Zimbabwe Parliament suggests giving mining companies time to develop before beneficiation


Zimbabwe’s legislators have suggested that the government should give mining companies between seven and 10 years to develop their operations before penalizing them for continuing to sell ore.

Presenting recommendations by the Parliamentary Portfolio Committee on Mines and Energy for the 2018 budget, chair Fani Munengami said the current framework in which the government seemed to be expecting accompany  to simultaneously invest in mining development, set up smelter facilities, install base metal refineries as well as installing the precious metal refinery before commencing all extraction appeared  not only as punitive but also impossible as investors need time to recover their capital before reinvesting it to the next stage of the value chain.

He said  the beneficiation tax framework must be improved by granting investors some tax break or tax holidays between each stage of the beneficiation value chain to allow them time to recover committed capital so that they can reinvest into the next stage of the beneficiation value chain.

“As a committee we propose the following period breaks for the beneficiation tax framework.

  • Mine Development – 7 to 10 years, depending on the nature of the project. The time frame must be sufficient enough for the company to develop mine and build sufficient feed stock for beneficiation.
  • Smelter facility – 7 to 10 years, depending on the nature of the project. This period covers construction of the smelter of at least two years and five to seven years to recoup invested capital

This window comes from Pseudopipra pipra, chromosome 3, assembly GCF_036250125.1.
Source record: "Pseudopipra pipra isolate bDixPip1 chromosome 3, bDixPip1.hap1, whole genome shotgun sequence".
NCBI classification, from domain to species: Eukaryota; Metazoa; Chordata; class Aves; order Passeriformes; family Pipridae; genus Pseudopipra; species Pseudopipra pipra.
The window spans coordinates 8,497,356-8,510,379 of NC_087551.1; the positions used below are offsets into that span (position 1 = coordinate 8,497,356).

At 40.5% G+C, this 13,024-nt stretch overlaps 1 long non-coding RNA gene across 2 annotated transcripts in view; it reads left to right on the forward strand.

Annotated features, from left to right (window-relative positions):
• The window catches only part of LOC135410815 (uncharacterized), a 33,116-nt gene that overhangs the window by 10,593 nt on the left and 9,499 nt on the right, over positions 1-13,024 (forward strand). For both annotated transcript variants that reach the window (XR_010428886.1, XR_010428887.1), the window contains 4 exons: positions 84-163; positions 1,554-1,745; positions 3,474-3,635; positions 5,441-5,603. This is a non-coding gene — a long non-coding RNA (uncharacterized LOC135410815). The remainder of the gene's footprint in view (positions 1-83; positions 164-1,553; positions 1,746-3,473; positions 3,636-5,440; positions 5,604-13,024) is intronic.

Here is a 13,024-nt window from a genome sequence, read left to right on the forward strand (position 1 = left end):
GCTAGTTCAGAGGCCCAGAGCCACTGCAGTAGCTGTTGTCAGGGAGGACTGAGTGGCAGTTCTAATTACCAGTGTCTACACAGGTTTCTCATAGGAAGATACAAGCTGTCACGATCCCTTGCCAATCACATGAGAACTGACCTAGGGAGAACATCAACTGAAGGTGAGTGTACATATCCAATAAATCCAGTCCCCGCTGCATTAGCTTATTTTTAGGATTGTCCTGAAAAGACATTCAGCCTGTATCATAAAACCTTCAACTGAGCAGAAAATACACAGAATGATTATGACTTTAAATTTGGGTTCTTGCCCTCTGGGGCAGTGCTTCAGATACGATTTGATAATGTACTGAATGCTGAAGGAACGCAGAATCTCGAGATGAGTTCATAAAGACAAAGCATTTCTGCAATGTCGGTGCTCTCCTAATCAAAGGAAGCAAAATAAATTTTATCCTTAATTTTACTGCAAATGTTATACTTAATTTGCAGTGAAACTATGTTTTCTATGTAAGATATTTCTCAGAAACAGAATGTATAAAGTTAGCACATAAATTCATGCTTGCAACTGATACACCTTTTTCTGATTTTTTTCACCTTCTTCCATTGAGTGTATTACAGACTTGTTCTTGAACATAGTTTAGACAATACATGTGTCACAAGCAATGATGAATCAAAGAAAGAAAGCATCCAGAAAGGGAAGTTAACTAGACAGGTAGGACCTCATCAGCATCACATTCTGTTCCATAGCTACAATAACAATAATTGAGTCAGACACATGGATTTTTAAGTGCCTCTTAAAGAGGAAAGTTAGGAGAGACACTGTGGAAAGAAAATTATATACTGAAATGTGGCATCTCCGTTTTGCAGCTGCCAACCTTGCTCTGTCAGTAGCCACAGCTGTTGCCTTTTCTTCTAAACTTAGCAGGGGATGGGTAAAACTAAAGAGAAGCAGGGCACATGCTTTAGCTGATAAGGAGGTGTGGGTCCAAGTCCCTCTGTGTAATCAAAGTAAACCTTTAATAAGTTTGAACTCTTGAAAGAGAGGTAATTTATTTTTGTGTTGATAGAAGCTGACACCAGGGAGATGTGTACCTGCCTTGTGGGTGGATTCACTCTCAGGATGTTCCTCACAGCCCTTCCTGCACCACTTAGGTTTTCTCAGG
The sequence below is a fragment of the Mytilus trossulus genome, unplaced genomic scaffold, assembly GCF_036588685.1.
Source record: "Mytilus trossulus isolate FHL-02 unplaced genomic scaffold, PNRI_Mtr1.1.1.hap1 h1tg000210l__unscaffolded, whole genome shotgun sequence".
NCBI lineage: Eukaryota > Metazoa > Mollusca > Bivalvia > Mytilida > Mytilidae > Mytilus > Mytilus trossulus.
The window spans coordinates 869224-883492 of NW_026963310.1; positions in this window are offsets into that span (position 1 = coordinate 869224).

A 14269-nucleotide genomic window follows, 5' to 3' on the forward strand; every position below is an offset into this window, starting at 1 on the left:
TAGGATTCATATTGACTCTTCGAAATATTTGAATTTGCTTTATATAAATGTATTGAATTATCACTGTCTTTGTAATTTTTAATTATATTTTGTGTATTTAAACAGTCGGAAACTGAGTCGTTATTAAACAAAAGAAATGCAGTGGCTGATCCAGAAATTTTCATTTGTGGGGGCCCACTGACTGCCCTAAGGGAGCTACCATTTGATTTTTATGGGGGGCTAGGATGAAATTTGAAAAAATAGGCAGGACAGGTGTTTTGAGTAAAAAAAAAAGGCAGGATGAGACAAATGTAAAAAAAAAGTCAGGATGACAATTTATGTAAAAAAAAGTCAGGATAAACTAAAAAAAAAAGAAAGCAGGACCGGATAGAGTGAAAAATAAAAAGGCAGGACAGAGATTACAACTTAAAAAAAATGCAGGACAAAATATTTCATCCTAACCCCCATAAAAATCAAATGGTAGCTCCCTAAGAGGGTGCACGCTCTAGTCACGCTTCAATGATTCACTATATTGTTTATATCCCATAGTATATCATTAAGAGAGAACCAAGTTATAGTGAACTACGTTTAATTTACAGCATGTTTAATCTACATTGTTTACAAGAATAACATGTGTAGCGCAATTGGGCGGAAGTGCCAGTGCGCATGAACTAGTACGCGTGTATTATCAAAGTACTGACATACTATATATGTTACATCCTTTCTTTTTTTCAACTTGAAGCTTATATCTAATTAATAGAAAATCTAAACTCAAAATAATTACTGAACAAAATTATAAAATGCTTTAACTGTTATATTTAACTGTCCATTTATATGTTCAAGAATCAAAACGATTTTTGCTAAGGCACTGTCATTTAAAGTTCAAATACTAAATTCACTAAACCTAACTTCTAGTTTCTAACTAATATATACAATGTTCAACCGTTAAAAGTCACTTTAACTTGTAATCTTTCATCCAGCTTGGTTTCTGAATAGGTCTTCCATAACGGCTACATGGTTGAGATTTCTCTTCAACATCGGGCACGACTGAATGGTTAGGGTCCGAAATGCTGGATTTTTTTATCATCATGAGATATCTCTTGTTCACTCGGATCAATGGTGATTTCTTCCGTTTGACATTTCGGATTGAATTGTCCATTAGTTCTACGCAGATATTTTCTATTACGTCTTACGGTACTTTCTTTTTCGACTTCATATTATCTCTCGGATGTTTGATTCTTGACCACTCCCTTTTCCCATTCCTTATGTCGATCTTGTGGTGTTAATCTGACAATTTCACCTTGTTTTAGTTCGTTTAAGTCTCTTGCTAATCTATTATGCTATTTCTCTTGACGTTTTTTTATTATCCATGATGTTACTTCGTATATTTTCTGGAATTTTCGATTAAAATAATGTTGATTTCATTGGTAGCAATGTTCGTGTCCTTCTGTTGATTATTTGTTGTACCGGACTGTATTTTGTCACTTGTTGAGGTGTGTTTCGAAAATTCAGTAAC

• Base metal refinery – 7 to 10 years also. The time frame covers a minimum of two years for construction of the BMR and five to seven years to recoup invested capital. It is further proposed that individual company’s unique circumstances such as the life of the mine and size of the assets must be carefully weighed into the time line considerations. We are also imploring the Government and platinum producers to agree on a precious metal tour treatment facility for Zimbabwe as in the case of Fidelity Printers and Refineries Gold Processing. This would reduce burdened platinum producers and ensure huge capital savings that can be deployed in developing new mines and create more jobs.


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Charles Rukuni
The Insider is a political and business bulletin about Zimbabwe, edited by Charles Rukuni. Founded in 1990, it was a printed 12-page subscription only newsletter until 2003 when Zimbabwe's hyper-inflation made it impossible to continue printing.


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